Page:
Elena talked to the guys. They actually had caught up to us earlier that day when we were taking a lunch break and refilling our water. They wanted to know our take on the hill we climbed after leaving them.
We cooked our dinner and hung out. We heard the snapping of branches across the stream like the guys were going to have a fire. I told Elena that if I went down to the water I bet they would invite us over to the fire. I needed to grab more water anyway. She thought one of the guys looked younger maybe his son and was cute. He had a grayish bread from what I remembered. Anyway, I went to grab water and they invited us to come hang out and they had bourbon (not that it would change anything). I informed Elena and she seemed interested in talking to them. I was pretty tired and was eager to go to bed early but it would be interesting to hear their story. Another hiker and her dog showed up and camped in between us and the young guys (who had taken all the good spots).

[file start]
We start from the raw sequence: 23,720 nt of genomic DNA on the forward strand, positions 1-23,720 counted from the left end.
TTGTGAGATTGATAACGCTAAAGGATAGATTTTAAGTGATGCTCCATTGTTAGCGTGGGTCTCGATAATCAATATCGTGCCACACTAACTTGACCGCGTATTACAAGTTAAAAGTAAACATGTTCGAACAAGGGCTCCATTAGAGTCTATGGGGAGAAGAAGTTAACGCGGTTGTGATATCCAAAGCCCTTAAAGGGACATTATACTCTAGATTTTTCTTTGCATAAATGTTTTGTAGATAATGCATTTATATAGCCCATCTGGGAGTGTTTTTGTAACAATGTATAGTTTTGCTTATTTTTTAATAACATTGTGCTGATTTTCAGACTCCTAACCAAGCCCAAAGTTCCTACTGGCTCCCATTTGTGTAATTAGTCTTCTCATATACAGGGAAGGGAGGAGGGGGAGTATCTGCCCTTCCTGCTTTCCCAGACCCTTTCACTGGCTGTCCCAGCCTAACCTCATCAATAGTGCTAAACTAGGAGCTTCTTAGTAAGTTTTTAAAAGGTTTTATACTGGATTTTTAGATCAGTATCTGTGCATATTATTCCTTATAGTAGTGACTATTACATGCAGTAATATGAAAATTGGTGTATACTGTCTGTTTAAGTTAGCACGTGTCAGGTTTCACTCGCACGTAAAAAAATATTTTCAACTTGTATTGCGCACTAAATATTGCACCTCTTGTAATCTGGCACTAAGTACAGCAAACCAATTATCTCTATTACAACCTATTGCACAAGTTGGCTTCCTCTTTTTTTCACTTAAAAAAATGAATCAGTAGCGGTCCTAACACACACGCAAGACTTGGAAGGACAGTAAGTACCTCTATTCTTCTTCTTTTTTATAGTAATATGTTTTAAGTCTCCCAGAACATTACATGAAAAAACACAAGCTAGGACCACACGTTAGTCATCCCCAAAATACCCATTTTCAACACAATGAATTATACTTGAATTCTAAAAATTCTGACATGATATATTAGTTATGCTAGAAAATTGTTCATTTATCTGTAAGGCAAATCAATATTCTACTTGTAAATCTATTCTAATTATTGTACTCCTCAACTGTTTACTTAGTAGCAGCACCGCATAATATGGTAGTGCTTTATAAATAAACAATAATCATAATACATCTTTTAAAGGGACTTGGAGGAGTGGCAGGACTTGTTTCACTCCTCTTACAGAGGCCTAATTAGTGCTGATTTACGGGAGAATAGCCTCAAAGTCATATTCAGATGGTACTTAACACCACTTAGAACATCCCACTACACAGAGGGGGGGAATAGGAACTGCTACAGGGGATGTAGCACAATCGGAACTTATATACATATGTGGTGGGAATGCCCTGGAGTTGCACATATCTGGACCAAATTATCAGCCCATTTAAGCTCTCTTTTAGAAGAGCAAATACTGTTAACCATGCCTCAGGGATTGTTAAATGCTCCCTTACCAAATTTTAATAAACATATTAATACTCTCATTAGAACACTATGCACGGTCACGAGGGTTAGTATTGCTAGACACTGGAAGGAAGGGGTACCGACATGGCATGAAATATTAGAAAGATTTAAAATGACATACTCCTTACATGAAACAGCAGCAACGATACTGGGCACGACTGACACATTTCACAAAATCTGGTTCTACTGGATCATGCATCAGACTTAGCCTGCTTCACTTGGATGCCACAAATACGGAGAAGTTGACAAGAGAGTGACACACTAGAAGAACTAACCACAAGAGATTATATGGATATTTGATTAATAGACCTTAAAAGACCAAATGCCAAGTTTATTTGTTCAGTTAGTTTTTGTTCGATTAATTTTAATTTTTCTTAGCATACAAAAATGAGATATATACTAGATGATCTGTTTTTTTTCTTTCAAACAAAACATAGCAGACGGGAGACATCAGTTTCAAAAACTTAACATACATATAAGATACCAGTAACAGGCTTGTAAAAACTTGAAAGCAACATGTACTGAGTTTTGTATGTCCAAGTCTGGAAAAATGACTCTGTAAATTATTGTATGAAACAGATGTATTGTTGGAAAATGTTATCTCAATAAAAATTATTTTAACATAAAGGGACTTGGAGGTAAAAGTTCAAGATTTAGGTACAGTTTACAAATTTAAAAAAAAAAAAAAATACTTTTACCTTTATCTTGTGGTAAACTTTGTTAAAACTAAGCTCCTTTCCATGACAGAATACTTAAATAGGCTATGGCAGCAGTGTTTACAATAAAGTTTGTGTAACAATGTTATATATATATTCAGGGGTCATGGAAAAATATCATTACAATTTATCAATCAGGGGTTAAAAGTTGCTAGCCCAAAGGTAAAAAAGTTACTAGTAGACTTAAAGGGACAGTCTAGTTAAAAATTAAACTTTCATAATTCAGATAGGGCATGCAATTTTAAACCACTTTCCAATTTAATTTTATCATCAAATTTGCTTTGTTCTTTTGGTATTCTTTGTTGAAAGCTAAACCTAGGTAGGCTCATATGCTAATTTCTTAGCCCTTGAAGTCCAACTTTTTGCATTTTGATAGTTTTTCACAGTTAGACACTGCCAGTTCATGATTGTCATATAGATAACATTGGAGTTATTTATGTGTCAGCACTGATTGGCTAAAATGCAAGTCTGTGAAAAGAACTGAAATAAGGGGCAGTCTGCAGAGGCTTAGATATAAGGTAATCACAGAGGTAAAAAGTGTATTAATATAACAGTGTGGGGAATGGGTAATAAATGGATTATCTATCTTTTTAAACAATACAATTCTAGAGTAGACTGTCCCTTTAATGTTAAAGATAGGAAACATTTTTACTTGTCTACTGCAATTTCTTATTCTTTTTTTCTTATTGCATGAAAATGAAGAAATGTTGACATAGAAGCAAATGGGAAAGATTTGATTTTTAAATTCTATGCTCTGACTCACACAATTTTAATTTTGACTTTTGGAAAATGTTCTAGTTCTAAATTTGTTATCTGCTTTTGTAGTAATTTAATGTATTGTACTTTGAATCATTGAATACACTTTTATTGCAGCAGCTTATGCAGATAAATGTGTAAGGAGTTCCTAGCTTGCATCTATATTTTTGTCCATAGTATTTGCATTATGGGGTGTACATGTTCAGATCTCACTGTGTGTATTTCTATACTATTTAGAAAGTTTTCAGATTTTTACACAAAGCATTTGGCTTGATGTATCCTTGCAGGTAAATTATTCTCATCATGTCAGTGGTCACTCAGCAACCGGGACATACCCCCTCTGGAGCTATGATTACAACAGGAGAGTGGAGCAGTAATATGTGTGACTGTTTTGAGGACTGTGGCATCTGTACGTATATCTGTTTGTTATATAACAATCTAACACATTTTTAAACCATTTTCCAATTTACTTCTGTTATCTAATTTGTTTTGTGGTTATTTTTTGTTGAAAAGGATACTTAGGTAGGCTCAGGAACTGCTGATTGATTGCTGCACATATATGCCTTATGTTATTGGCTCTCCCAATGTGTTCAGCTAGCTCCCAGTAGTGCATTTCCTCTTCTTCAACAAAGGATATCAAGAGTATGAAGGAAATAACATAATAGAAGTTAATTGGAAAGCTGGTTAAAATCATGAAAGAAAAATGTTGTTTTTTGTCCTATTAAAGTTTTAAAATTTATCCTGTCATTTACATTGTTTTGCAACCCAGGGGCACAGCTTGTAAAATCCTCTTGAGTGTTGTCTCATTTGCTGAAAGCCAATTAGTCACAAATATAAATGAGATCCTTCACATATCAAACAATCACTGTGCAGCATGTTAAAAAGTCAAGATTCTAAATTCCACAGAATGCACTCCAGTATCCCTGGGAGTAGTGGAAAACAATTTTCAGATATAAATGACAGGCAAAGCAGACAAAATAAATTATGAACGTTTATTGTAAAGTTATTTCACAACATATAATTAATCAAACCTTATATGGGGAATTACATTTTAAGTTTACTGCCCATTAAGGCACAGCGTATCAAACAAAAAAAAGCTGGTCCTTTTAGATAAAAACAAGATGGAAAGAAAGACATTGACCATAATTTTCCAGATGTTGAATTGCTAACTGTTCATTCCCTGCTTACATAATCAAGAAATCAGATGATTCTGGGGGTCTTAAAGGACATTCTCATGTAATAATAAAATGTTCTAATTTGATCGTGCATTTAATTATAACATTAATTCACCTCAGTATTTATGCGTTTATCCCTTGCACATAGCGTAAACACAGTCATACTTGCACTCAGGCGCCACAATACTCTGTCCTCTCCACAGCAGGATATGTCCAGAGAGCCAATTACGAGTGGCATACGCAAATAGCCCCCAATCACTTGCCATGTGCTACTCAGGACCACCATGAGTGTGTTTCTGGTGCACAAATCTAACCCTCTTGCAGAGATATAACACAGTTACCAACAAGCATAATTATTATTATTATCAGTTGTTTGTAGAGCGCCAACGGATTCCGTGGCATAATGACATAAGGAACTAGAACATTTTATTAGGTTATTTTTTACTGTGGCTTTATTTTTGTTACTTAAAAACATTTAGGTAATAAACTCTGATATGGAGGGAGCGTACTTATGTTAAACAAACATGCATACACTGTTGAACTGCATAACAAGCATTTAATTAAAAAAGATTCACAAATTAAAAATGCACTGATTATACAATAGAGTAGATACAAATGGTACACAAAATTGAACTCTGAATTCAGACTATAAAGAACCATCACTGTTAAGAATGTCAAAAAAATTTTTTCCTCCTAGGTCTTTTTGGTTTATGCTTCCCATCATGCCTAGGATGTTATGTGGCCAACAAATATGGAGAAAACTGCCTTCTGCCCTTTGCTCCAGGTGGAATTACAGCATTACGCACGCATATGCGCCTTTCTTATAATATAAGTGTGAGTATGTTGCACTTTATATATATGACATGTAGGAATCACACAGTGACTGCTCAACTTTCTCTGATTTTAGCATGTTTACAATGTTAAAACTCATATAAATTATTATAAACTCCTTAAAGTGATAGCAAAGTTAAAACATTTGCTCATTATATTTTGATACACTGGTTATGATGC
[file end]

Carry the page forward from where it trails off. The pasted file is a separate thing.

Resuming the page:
A little bit later, we headed to go hang out. The guys were named Tim and Brian. Just like they thought we were mother/daughter, we thought they were father/son. Nobody was related. We talked for two hours about jobs, hobbies, gear, family, teaching, travel, and the virus. They didn’t seem that bad after all. It was nearing dark when we retreated back to our tents and I had commented that it was good that Covid didn’t make use forget how to socialize.
It took me a bit to unwind from the conversation but I fell asleep dozing in and out. It turns out sleeping on a slant and a basically in a bowl is not comfortable. Even 26 years old can experience back pain for several days after.
We packed up and headed out around 8am. The trail had one mild uphill to the other campsite and some more views. There was one more steep uphill close to the parking lot but it was all pretty much downhill. We got a few more shots and made it back to the car before 10 only having to do 4.5 miles.